US 20100243527 A1
Fluid catalytic cracking (FCC) processes are described, in which hydroprocessed hydrocarbon streams or other hydrocarbon feed streams having a low coking tendency are subjected to direct heat exchange with the FCC reactor effluent, for example in the FCC main column. The processes operate with sufficient severity such that little or no net FCC main column bottoms liquid (e.g., with a 343° C. (650° F.) distillation cut point) is generated. Regeneration temperatures with the representative low coking tendency feeds are beneficially increased by using an oxygen-enriched regeneration gas stream.
1. A fluid catalytic cracking (FCC) method comprising:
(a) passing a hydroprocessed hydrocarbon stream to an FCC main column;
(b) directly exchanging heat, in said FCC main column, between said hydroprocessed hydrocarbon stream and an FCC effluent stream to provide an FCC main column bottoms stream; and
(c) contacting said FCC main column bottoms stream with a regenerated FCC catalyst in an FCC reaction zone to provide said FCC effluent stream.
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15. An integrated process for producing a fluid catalytic cracking (FCC) gasoline product, the process comprising:
(a) hydrocracking a heavy hydrocarbon feedstock in a hydrocracking reaction zone in the presence of hydrogen to provide a hydrocracking reaction zone effluent;
(b) fractionating said hydrocracking zone effluent to provide one or more upgraded hydrocarbon products and a high boiling fraction;
(c) directly exchanging heat between said high boiling fraction and an FCC effluent stream in an FCC main column to provide an FCC main column bottoms stream;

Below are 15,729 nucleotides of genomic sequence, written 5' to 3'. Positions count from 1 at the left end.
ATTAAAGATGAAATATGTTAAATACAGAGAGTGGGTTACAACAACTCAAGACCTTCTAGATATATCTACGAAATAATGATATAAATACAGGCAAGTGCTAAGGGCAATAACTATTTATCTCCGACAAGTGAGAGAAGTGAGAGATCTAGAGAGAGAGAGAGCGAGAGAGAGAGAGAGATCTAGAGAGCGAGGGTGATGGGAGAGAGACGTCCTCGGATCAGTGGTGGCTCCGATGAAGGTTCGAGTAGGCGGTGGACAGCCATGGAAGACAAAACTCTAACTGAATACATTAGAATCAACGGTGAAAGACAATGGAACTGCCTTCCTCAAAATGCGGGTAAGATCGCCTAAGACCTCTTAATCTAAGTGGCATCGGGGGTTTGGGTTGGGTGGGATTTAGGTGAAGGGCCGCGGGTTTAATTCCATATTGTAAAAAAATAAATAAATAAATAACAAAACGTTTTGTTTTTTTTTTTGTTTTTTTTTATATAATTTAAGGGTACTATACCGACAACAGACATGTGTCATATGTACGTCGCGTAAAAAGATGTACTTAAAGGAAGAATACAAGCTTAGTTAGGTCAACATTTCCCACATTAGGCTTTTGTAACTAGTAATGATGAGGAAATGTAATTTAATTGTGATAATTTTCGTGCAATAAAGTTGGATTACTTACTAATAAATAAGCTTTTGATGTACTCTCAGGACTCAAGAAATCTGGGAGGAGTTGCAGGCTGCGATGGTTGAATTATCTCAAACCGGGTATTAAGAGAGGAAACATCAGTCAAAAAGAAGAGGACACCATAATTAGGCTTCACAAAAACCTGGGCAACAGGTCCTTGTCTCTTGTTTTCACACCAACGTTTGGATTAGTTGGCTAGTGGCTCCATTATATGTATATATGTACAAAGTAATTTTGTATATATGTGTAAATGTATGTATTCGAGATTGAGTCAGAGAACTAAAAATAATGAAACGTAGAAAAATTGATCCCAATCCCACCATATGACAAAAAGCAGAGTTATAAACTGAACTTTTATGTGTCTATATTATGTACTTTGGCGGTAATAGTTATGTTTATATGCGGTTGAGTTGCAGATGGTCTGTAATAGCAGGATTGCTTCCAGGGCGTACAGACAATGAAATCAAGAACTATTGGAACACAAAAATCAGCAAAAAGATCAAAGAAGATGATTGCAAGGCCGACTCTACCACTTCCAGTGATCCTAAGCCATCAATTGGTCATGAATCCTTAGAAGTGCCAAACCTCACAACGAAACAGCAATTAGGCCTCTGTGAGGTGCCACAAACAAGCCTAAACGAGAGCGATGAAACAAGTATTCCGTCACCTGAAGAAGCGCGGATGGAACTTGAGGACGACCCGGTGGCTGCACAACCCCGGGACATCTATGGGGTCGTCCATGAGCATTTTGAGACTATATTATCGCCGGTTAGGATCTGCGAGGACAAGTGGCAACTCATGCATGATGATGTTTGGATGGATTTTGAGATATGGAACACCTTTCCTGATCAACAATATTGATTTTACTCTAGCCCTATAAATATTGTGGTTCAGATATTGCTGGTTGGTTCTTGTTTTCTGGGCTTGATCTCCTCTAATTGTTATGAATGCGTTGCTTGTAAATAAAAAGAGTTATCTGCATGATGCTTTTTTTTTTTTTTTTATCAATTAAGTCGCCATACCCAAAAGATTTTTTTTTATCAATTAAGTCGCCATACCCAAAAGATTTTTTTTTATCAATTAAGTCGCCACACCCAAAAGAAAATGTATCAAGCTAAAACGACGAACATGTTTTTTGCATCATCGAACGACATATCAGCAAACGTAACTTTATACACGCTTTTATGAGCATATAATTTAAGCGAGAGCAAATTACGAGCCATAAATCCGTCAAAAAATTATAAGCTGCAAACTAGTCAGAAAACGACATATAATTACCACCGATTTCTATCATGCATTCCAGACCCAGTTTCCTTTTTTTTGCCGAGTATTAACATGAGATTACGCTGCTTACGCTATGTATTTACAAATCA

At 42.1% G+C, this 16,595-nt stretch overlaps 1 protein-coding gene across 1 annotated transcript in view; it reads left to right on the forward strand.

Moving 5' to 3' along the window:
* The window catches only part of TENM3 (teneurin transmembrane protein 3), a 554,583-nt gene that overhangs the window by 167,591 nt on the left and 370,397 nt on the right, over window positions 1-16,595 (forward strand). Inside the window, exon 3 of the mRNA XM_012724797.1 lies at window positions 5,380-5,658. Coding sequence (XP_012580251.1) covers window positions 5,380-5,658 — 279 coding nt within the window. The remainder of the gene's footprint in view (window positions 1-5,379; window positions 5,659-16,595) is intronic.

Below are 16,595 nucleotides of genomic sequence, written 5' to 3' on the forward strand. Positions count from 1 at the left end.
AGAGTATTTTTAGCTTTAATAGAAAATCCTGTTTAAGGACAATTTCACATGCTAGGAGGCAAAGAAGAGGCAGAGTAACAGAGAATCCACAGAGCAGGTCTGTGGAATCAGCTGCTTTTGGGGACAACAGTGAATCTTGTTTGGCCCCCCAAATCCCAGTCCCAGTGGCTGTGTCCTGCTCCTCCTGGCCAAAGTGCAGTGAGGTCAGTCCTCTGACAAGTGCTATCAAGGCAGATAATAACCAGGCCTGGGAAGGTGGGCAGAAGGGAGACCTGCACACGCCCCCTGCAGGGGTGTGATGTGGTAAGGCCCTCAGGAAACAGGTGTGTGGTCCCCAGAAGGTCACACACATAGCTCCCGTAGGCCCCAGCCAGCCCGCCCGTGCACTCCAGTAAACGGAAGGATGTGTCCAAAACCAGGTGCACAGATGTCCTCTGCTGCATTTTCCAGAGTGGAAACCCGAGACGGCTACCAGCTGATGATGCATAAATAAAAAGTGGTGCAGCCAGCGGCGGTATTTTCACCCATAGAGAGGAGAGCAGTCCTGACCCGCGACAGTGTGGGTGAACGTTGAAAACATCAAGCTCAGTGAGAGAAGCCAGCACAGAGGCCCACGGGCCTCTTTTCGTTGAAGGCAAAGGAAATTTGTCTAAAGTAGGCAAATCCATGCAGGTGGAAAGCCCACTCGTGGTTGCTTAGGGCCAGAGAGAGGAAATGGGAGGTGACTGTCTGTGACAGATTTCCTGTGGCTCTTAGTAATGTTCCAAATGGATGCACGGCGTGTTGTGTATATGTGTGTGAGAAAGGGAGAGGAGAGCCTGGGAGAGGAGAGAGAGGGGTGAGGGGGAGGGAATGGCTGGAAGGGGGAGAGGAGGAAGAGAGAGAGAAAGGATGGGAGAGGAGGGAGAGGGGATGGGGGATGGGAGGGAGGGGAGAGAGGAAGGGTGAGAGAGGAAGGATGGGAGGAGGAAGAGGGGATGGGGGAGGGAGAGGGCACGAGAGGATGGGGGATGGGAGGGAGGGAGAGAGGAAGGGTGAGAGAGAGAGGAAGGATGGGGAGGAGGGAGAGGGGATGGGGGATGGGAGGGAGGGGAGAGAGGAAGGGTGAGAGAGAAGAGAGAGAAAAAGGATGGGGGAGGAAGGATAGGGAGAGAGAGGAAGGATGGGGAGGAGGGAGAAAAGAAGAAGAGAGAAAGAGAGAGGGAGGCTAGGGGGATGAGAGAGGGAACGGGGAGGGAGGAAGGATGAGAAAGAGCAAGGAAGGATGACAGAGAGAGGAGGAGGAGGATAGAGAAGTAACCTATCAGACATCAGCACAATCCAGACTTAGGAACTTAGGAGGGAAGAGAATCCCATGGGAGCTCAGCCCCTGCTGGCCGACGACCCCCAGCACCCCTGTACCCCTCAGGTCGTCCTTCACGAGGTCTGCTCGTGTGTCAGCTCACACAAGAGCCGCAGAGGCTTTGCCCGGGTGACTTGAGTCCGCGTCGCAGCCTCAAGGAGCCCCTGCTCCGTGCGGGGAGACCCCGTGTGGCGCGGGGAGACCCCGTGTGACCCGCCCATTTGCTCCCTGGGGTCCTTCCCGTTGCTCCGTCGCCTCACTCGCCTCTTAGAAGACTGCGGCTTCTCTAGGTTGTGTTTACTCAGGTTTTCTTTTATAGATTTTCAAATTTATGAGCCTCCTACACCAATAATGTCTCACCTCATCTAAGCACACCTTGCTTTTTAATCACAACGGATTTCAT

(d) separating said FCC gasoline product, in one or more fractions, from said FCC effluent in said FCC main column; and
(e) contacting said FCC main column bottoms stream with a regenerated catalyst in an FCC reaction zone to provide said FCC effluent stream.
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19. A fluid catalytic cracking (FCC) method comprising:
(a) contacting a hydrocarbon feed stream having a Conradson carbon residue of less than about 1% by weight with a regenerated FCC catalyst in an FCC reaction zone; and
(b) regenerating a spent FCC catalyst from said FCC reaction zone with a regeneration gas stream comprising oxygen in an amount of greater than about 50% by volume.
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The invention relates to processes for fluid catalytic cracking (FCC) used to upgrade hydrocarbon feed streams and particularly those such as hydroprocessed hydrocarbons having a low coking tendency (i.e., low levels of one or more coke precursors). Representative FCC processes use direct FCC reactor feed/reactor effluent heat exchange in an FCC main column used to fractionate the effluent, combined with an oxygen-rich catalyst regeneration gas stream (e.g., having at least 90% by volume of oxygen).
There are a number of continuous, cyclical oil refining processes in which a fluidized solid catalyst is contacted with an at least partially liquid phase hydrocarbon stream. In the fluidized contacting or reaction zone, carbonaceous and other fouling materials are deposited on the solid catalyst as coke, which reduces catalyst activity. The catalyst is therefore normally conveyed continuously to another section, namely a rejuvenation or regeneration zone, where the coke is removed by combustion with an oxygen-containing regeneration gas. The resulting regenerated catalyst is, in turn, continuously withdrawn and reintroduced in whole or in part to the contacting zone.